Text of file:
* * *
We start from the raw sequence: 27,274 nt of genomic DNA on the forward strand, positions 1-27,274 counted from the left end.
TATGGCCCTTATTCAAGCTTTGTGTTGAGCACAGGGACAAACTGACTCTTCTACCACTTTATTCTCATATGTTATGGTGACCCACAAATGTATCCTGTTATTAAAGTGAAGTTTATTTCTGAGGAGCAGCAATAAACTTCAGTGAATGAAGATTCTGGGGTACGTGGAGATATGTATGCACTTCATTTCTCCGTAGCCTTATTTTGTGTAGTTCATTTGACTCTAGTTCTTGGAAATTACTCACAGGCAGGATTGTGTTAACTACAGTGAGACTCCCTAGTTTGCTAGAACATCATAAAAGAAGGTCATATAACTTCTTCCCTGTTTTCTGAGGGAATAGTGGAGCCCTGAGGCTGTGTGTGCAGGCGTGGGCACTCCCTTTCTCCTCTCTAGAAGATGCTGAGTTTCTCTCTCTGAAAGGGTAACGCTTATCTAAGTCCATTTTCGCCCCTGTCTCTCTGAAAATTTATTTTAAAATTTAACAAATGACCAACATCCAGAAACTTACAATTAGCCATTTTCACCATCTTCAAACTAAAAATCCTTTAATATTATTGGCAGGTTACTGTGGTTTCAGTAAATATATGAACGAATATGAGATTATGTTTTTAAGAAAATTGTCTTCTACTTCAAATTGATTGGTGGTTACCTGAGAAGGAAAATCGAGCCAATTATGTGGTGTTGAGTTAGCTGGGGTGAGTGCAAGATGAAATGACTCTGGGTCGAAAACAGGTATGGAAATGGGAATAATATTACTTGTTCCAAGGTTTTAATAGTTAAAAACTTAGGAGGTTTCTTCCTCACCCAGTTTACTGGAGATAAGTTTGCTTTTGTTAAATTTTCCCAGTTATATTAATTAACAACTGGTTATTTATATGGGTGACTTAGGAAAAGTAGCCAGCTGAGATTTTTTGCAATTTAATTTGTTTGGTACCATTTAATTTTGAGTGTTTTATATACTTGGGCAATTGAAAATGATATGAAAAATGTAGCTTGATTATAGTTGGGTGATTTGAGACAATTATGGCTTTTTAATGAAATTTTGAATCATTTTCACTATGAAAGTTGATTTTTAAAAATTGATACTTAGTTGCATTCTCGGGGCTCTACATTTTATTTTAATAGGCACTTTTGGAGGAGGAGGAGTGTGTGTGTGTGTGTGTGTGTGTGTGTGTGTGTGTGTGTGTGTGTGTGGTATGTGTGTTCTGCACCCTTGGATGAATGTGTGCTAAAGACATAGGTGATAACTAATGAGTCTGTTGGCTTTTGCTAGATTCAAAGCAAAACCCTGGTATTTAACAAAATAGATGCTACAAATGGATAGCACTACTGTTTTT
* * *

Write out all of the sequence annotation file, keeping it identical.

We start from the raw sequence: 27,274 nt of genomic DNA on the forward strand, positions 1-27,274 counted from the left end.
TATGGCCCTTATTCAAGCTTTGTGTTGAGCACAGGGACAAACTGACTCTTCTACCACTTTATTCTCATATGTTATGGTGACCCACAAATGTATCCTGTTATTAAAGTGAAGTTTATTTCTGAGGAGCAGCAATAAACTTCAGTGAATGAAGATTCTGGGGTACGTGGAGATATGTATGCACTTCATTTCTCCGTAGCCTTATTTTGTGTAGTTCATTTGACTCTAGTTCTTGGAAATTACTCACAGGCAGGATTGTGTTAACTACAGTGAGACTCCCTAGTTTGCTAGAACATCATAAAAGAAGGTCATATAACTTCTTCCCTGTTTTCTGAGGGAATAGTGGAGCCCTGAGGCTGTGTGTGCAGGCGTGGGCACTCCCTTTCTCCTCTCTAGAAGATGCTGAGTTTCTCTCTCTGAAAGGGTAACGCTTATCTAAGTCCATTTTCGCCCCTGTCTCTCTGAAAATTTATTTTAAAATTTAACAAATGACCAACATCCAGAAACTTACAATTAGCCATTTTCACCATCTTCAAACTAAAAATCCTTTAATATTATTGGCAGGTTACTGTGGTTTCAGTAAATATATGAACGAATATGAGATTATGTTTTTAAGAAAATTGTCTTCTACTTCAAATTGATTGGTGGTTACCTGAGAAGGAAAATCGAGCCAATTATGTGGTGTTGAGTTAGCTGGGGTGAGTGCAAGATGAAATGACTCTGGGTCGAAAACAGGTATGGAAATGGGAATAATATTACTTGTTCCAAGGTTTTAATAGTTAAAAACTTAGGAGGTTTCTTCCTCACCCAGTTTACTGGAGATAAGTTTGCTTTTGTTAAATTTTCCCAGTTATATTAATTAACAACTGGTTATTTATATGGGTGACTTAGGAAAAGTAGCCAGCTGAGATTTTTTGCAATTTAATTTGTTTGGTACCATTTAATTTTGAGTGTTTTATATACTTGGGCAATTGAAAATGATATGAAAAATGTAGCTTGATTATAGTTGGGTGATTTGAGACAATTATGGCTTTTTAATGAAATTTTGAATCATTTTCACTATGAAAGTTGATTTTTAAAAATTGATACTTAGTTGCATTCTCGGGGCTCTACATTTTATTTTAATAGGCACTTTTGGAGGAGGAGGAGTGTGTGTGTGTGTGTGTGTGTGTGTGTGTGTGTGTGTGTGTGTGTGTGGTATGTGTGTTCTGCACCCTTGGATGAATGTGTGCTAAAGACATAGGTGATAACTAATGAGTCTGTTGGCTTTTGCTAGATTCAAAGCAAAACCCTGGTATTTAACAAAATAGATGCTACAAATGGATAGCACTACTGTTTTT